Review: 'Twilight: Breaking Dawn - Part 2' Almost Had Me for a Minute
by Jeremy Kirk
November 16, 2012
They almost went out with a bang. Roughly 15 minutes near the end of The Twilight Saga: Breaking Dawn - Part 2, the last - or so they say - of this particular franchise, resonates with the awesome insanity we believed the series capable of. It's not giving much away to say there is a battle at the end of this film. After five abysmal movies, there damn well better be a good one. There is, but even that ends up gutted by the dull, lazy writing and cheap execution this series is actually known for. Afterwards, it's not the 15 minutes that resonate you remember, it's the 100 minutes it's wrapped in that annoyed so much. Read on!
Really, was there ever any doubt the last of the Twilight movies was going to be a horrendous movie? It's no big revelation that there are Twilight fans and there are the rest of us, and the former may as well have blinders on to how poorly crafted these films - and books - are. For those of us who didn't line up to buy Meyer's novels at midnight release parties, t was pretty obvious somewhere around the release of the first Twilight movie that this series would have little to offer anyone who wasn't a die-hard fan. Probably earlier. There was always this scent in the air about this franchise that, financially successful or not, it was going to deliver some truly terrible movies.
On that note, it met expectations to the very end.
Sure, after Breaking Dawn - Part 1 (the book) debuted, there was evidence to show the finale could be something quite amazing. It could pay fan service with all the wildly absurd plot turns while winning new fans over with wildly absurd plot turns. Having Jacob, the Native American werewolf played by Taylor Lautner's abs, imprint on Bella and Edward's (Kristen Stewart and Robert Pattinson) newborn baby, Renesmee, essentially claiming her as a soulmate, was a step in the right direction. Director Bill Condon and crew find a nice way here of making this even creepier by using a computerized face for the baby, an effect that is so obviously fake you wonder how difficult the real baby was.
Fake baby faces and the werewolves who love them isn't where Breaking Dawn - Part 2's list of absurdities end, either. Bella, now a vampire, must control her hunger, find a way to feed without killing humans, and basically tear ass through the forest looking for deer. Or, at the very least, tackling cougars who might hunt those same deer. Never mind that the forests of Washington state are probably littered with deer. This one was Bella's, and the cougar got in her way. At least the visual effects are so awful we know no actual cougars were harmed in the making of this film.
Kristen Stewart once again returns to the role that made her an Us Weekly favorite, sleepwalking through her education as a vampire like only K-Stew knows how. Again, it's no big revelation that the acting isn't top-notch, and Stewart, Lautner, and Pattinson make minimal effort in bringing anything with range to this table. Pattinson, playing the part of Edward the lovable, teenage vampire for one last time, seems to have finally given up. He was the one glimmer of acting hope in this franchise's principal cast, but his half-closed eyes and mumbling throughout Breaking Dawn - Part 2 may as well be a cry for help.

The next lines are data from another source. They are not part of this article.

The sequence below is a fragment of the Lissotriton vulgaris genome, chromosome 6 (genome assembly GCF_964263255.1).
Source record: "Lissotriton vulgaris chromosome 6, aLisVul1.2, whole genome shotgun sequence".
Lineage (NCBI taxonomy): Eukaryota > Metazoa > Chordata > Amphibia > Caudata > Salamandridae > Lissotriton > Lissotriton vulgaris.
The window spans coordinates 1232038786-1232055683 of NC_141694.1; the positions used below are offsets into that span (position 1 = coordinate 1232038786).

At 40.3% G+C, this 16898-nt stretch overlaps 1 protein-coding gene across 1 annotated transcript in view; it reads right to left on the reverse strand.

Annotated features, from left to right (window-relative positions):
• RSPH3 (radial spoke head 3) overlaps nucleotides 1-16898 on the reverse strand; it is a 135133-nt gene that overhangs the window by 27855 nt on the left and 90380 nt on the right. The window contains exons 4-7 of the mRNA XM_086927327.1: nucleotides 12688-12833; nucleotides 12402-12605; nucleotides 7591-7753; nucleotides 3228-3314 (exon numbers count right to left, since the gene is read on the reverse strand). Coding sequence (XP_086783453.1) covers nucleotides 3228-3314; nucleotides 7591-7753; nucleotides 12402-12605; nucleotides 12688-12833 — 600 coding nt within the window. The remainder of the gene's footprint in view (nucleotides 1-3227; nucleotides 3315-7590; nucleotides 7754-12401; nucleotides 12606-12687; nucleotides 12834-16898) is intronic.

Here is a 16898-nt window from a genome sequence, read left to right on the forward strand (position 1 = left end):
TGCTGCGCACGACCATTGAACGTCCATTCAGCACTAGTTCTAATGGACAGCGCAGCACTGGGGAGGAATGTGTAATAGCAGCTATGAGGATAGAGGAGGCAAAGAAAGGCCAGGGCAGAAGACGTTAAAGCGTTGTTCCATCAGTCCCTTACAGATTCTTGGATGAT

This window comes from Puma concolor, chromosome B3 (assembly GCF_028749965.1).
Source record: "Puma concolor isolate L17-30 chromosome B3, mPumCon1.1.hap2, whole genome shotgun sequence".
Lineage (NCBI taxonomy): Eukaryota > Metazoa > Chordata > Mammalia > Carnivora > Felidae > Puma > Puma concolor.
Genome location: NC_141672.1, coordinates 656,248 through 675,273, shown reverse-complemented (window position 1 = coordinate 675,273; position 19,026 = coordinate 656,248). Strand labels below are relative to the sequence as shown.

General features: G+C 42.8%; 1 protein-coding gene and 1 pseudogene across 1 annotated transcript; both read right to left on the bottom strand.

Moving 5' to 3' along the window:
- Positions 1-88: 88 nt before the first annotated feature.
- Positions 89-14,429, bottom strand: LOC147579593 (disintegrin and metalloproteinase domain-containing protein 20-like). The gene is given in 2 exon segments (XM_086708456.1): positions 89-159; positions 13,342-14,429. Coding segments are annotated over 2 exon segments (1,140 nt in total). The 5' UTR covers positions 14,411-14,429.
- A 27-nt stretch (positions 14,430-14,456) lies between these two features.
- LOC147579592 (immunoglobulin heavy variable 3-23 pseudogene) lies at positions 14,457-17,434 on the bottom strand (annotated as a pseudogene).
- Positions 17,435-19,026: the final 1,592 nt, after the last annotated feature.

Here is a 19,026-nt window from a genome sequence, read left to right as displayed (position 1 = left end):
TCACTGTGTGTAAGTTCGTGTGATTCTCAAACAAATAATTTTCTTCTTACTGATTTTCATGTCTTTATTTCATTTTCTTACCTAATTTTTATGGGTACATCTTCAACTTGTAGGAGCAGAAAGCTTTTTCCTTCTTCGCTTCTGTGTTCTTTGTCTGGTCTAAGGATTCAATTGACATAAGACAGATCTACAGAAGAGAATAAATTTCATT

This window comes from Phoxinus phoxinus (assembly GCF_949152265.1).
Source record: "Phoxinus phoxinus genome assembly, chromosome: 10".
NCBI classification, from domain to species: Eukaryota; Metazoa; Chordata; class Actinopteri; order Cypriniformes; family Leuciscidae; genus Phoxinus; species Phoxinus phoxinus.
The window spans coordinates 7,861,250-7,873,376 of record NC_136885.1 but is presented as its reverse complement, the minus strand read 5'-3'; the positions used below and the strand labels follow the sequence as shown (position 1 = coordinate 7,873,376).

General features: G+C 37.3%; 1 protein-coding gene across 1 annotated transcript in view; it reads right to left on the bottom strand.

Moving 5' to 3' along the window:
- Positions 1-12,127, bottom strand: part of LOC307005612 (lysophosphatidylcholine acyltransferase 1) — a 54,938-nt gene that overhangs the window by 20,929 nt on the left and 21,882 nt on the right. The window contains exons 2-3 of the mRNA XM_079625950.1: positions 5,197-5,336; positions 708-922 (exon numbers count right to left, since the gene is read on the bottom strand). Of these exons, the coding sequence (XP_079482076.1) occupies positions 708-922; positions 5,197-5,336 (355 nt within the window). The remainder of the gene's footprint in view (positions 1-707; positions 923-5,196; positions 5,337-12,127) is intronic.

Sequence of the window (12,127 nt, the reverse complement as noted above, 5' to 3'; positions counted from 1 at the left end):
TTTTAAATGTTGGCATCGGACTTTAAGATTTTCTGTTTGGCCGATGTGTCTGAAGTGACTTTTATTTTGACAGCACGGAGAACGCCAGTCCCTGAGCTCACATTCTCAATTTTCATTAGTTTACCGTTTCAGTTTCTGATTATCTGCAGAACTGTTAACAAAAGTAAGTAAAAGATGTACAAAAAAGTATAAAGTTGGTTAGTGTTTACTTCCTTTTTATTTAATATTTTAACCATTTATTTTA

The rest of the cast is equally drowsy save for one. Michael Sheen once again plays Aro, the leader of the Volturi, with a childlike wonderment. The glee in his eyes - they might be CG, as well, but it's not confirmed - and Falsetto laugh he slips into at least once - it's enough - makes a believer out of you in this character's uncompromising insanity. No leap in logic has to be made to believe he is a character who will Renesmee simply because of a threat the baby could pose. The evidence against the child is shaky at best, but that doesn't stop Aro and his black-robed crew from taking to the battlefields against Bella, Edward, Jacob, and anyone else who stand in their way.
Which brings us to the film's climactic moments, the sequence in this entire franchise that found its way to the ultimate in ridiculousness, an all-out brawl that leaves countless vampires and werewolves alike dead on the field, most of them headless and burning. The velocity with which this movie dispatches of vampire heads is uncanny, particularly considering its PG-13 rating, and even Condon, still relying far too much on CG battles, gets the series' blood pumping. These 15 minutes find a charge the rest of the series was oblivious to, and then it's gone. As if it wasn't bad enough the preceding 90 minutes or however long the 5 movies combined end up being were terrible. Meyer, Condon, and screenwriter Melissa Rosenberg - Yes, she wrote them all - end up pulling that rug out from under us, as well. They want to have their cake and eat it too here, and the whole thing comes off like a messy kick to the stomach.
That's what this franchise has left us. Not an epic journey of immense grandeur. Not a stirring tale of a fallen hero who sacrifices themselves for a greater good. Not a captivating story of a revolution against a powerful and nefarious organization. All of these are fitting ends to franchises, all of them used a time or two. But Twilight ends up surprising us with its finale. It's not a surprise that it's such a horrible movie. That was presupposed long ago. Breaking Dawn - Part 2, and the franchise, for that matter, ends with visions of a much bigger, a much better, climax. Then it falls back to being just another stupid Twilight movie. Nice work, guys. You almost fooled us.
Jeremy's Rating: 3 out of 10